Starlight Rendezvous: Calling Dickie Valentine

Though overlooked today, during the 1950s, so great was Dickie Valentine’s popularity that a 1957 meeting of his fan club was so oversubscribed that the Royal Albert Hall was chosen as the venue. Such devotion could he inspire from his admirers, one 1956 report highlighted the case of Suzanne Crowley – a young girl who referred to herself as a ‘raving mad Dickie Valentine fan,’ and was so obsessed with her idol, that she carried a record player around with her so she could listen to his music at all times, and also wore one of his records as a hat.

Born Richard Maxwell in Marylebone on 4th November 1929, his first film role came at the tender age of 3, in the comedy Jack’s the Boy, starring Jack Hulbert and Cicely Courtneidge. Finding steady work as a child actor, he developed a routine in which he impersonated many popular singers of the day such as Mario Lanza and Frankie Laine – something he would continue to do for the rest of his career. Possessing an impressive voice of his own however, he was a regular on the London nightclub circuit, and on 14th February 1949, signed as a vocalist for Ted Heath’s band, Ted Heath and His Music; in honour of the date his big break arrived, he adopted the stage name Dickie Valentine.

Three years later, Valentine had twice been voted Top UK Male Vocalist, an accolade that prompted him to sign with Decca records as a solo performer in 1954. The previous year, merely weeks after the introduction of the UK Singles Chart, Valentine had released a cover of Broken Wings, which had been a number one for The Stargazers; his rendition peaked at 12. Other hits followed, including his versions of Mr Sandman, A Blossom Fell and I wonder. In November 1954, Valentine sang at the Royal Command Performance and in February 1955, he was given star-billing at the London Palladium, where he had briefly worked as a page-boy in his teens before he was allegedly fired for his impudence.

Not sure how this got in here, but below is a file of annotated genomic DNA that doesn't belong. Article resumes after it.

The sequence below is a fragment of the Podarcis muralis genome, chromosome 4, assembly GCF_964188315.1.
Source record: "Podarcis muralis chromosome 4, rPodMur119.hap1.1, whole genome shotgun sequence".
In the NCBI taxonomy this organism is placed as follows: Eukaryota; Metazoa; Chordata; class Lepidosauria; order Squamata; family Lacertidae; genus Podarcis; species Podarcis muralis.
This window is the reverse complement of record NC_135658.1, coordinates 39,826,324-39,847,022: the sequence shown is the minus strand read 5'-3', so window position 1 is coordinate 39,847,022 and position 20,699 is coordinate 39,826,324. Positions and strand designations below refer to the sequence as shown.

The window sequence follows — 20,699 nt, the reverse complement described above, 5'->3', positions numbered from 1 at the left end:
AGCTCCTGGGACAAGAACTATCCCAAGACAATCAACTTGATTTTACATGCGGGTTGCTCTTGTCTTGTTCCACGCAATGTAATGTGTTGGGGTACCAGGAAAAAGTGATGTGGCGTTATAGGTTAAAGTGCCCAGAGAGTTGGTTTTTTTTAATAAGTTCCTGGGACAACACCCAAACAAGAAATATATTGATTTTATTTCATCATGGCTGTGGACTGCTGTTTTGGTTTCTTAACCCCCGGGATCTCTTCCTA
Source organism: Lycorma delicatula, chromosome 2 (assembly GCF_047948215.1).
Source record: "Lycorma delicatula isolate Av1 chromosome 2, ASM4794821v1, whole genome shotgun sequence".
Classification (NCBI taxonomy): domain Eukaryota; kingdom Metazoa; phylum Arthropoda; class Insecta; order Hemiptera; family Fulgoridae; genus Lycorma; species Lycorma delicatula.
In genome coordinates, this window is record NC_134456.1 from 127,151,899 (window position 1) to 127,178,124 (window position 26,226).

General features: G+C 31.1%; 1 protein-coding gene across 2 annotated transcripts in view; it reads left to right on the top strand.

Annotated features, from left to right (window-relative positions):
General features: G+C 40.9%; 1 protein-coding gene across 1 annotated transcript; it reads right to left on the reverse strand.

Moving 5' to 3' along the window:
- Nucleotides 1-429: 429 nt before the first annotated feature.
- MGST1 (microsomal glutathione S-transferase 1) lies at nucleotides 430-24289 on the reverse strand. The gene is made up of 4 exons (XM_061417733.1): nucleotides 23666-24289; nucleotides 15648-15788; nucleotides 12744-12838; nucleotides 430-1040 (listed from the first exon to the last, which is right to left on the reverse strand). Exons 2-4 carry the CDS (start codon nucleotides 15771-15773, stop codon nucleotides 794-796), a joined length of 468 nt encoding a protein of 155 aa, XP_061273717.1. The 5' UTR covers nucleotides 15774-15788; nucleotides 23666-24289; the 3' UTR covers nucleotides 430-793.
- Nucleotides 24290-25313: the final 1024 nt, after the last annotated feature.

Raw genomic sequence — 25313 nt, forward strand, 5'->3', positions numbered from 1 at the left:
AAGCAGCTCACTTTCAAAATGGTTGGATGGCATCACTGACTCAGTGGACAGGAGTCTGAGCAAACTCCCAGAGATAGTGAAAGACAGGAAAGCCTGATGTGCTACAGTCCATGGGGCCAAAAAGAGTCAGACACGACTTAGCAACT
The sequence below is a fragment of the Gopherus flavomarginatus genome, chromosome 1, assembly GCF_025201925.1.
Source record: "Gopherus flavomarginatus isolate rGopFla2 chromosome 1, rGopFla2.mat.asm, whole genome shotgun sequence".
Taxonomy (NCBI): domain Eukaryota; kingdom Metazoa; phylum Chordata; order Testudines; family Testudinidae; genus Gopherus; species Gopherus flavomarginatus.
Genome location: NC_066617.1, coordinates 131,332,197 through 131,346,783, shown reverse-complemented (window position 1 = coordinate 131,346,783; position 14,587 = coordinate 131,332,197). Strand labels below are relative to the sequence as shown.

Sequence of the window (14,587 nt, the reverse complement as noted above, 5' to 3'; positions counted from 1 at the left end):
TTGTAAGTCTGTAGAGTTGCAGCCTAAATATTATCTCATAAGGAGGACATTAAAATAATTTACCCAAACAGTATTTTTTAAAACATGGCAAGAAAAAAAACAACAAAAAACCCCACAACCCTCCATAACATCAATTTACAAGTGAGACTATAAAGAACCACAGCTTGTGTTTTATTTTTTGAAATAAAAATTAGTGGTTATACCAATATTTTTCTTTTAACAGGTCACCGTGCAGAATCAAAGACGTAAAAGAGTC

Above: Dickie Valentine – Mr Sandman (1954)

The ballad Finger of Suspicion (featuring The Stargazers), released in early 1955, saw Valentine achieve his first number one single. Christmas Alphabet also topped the charts in December 1955. His success resulted in regular stints on television shows such as Val Parnell’s Startime, and Valentine was also brought to the attention of American audiences as a guest on The Ed Sullivan Show. As his career was taking off, Valentine had married Elizabeth Flynn, a professional ice skater in 1945, and the couple had a son and a daughter.

By the late 1950s, Valentine’s style appeared increasingly outdated as American rock and roll started to dominate. In 1956, Valentine released the album Dickie Valentine’s Rock ‘n’ Roll Party Medley, later describing the album as a ‘clanger.’ Seemingly, his fans agreed and it proved to be a flop.

Valentine left Decca for Pye in 1959, and had his last top twenty hit, One More Sunrise the same year. Yet he remained a popular television performer, and in 1961 was given his own show Calling Dickie Valentine; a year later he appeared in the BBC television movie Starlight Rendezvous and on other entertainment shows like Big Night Out and The Frankie Vaughan Show.

In 1967, he presented and starred in The Dickie Valentine Show and featured in another television movie, Getting Sentimental Over You. However, the television offers began to dry up and Valentine’s final small screen performance was on the 1970 show, Crowther’s Back in Town, presented by Leslie Crowther. The late 1960s would be a turbulent period for Valentine’s personal life; in 1967, he divorced Flynn, and in 1968, married Wendy Wayne, an actress who was fifteen years his junior.

After a sell-out tour of Australia in early 1971, Valentine was booked for a gig at the Double Diamond Club in Caerphilly. As Valentine drove back from the venue in the early hours of 6th May 1971, it was unusually foggy and the vehicle, his wife’s Hillman Avenger, struck a bridge parapet in the village of Glangrwyney. One witness to the accident stated that ‘the car was an inferno in seconds.’ Valentine died along with his passengers, the pianist Syd Boatman and drummer Dave Pearson. A verdict of death by misadventure was recorded. Newspaper reports of Valentine’s accident revealed that his closing number that fateful evening, had been Irving Berlin’s The Song is Ended (But the Melody Lingers On).

Selected Sources:

The Dickie Valentine Years